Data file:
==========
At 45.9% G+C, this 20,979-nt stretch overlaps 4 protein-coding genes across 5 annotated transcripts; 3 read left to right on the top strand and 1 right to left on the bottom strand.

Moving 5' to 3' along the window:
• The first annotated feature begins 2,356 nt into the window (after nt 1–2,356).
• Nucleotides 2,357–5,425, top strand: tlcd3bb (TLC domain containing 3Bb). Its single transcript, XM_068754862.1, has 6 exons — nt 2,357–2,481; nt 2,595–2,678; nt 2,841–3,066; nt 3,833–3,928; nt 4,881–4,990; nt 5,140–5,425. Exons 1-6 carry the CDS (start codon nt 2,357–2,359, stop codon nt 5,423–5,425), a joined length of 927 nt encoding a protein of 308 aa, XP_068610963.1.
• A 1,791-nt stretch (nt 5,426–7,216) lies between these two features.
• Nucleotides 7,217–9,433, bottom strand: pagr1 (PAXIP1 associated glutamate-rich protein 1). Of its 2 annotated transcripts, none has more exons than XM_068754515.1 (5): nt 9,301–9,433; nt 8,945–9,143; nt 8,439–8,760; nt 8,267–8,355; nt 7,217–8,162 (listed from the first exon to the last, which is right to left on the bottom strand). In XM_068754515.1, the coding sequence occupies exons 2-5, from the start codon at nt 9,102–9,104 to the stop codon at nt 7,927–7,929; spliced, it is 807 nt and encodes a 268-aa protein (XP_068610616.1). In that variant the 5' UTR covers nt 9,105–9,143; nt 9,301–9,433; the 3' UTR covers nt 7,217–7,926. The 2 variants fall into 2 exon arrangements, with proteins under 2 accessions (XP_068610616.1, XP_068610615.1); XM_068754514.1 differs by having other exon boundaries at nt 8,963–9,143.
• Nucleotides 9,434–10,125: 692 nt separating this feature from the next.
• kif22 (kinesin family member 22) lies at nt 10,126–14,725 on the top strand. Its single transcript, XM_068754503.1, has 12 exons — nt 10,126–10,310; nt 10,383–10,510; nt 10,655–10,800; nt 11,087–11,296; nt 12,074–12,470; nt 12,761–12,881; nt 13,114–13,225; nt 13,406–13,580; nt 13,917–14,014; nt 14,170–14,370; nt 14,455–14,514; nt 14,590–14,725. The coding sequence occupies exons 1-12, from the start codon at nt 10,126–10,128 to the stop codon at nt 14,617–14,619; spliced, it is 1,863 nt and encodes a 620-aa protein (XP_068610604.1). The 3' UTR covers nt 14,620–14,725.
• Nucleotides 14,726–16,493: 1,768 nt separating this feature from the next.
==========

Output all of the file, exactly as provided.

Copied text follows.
At 45.9% G+C, this 20,979-nt stretch overlaps 4 protein-coding genes across 5 annotated transcripts; 3 read left to right on the top strand and 1 right to left on the bottom strand.

Moving 5' to 3' along the window:
• The first annotated feature begins 2,356 nt into the window (after nt 1–2,356).
• Nucleotides 2,357–5,425, top strand: tlcd3bb (TLC domain containing 3Bb). Its single transcript, XM_068754862.1, has 6 exons — nt 2,357–2,481; nt 2,595–2,678; nt 2,841–3,066; nt 3,833–3,928; nt 4,881–4,990; nt 5,140–5,425. Exons 1-6 carry the CDS (start codon nt 2,357–2,359, stop codon nt 5,423–5,425), a joined length of 927 nt encoding a protein of 308 aa, XP_068610963.1.
• A 1,791-nt stretch (nt 5,426–7,216) lies between these two features.
• Nucleotides 7,217–9,433, bottom strand: pagr1 (PAXIP1 associated glutamate-rich protein 1). Of its 2 annotated transcripts, none has more exons than XM_068754515.1 (5): nt 9,301–9,433; nt 8,945–9,143; nt 8,439–8,760; nt 8,267–8,355; nt 7,217–8,162 (listed from the first exon to the last, which is right to left on the bottom strand). In XM_068754515.1, the coding sequence occupies exons 2-5, from the start codon at nt 9,102–9,104 to the stop codon at nt 7,927–7,929; spliced, it is 807 nt and encodes a 268-aa protein (XP_068610616.1). In that variant the 5' UTR covers nt 9,105–9,143; nt 9,301–9,433; the 3' UTR covers nt 7,217–7,926. The 2 variants fall into 2 exon arrangements, with proteins under 2 accessions (XP_068610616.1, XP_068610615.1); XM_068754514.1 differs by having other exon boundaries at nt 8,963–9,143.
• Nucleotides 9,434–10,125: 692 nt separating this feature from the next.
• kif22 (kinesin family member 22) lies at nt 10,126–14,725 on the top strand. Its single transcript, XM_068754503.1, has 12 exons — nt 10,126–10,310; nt 10,383–10,510; nt 10,655–10,800; nt 11,087–11,296; nt 12,074–12,470; nt 12,761–12,881; nt 13,114–13,225; nt 13,406–13,580; nt 13,917–14,014; nt 14,170–14,370; nt 14,455–14,514; nt 14,590–14,725. The coding sequence occupies exons 1-12, from the start codon at nt 10,126–10,128 to the stop codon at nt 14,617–14,619; spliced, it is 1,863 nt and encodes a 620-aa protein (XP_068610604.1). The 3' UTR covers nt 14,620–14,725.
• Nucleotides 14,726–16,493: 1,768 nt separating this feature from the next.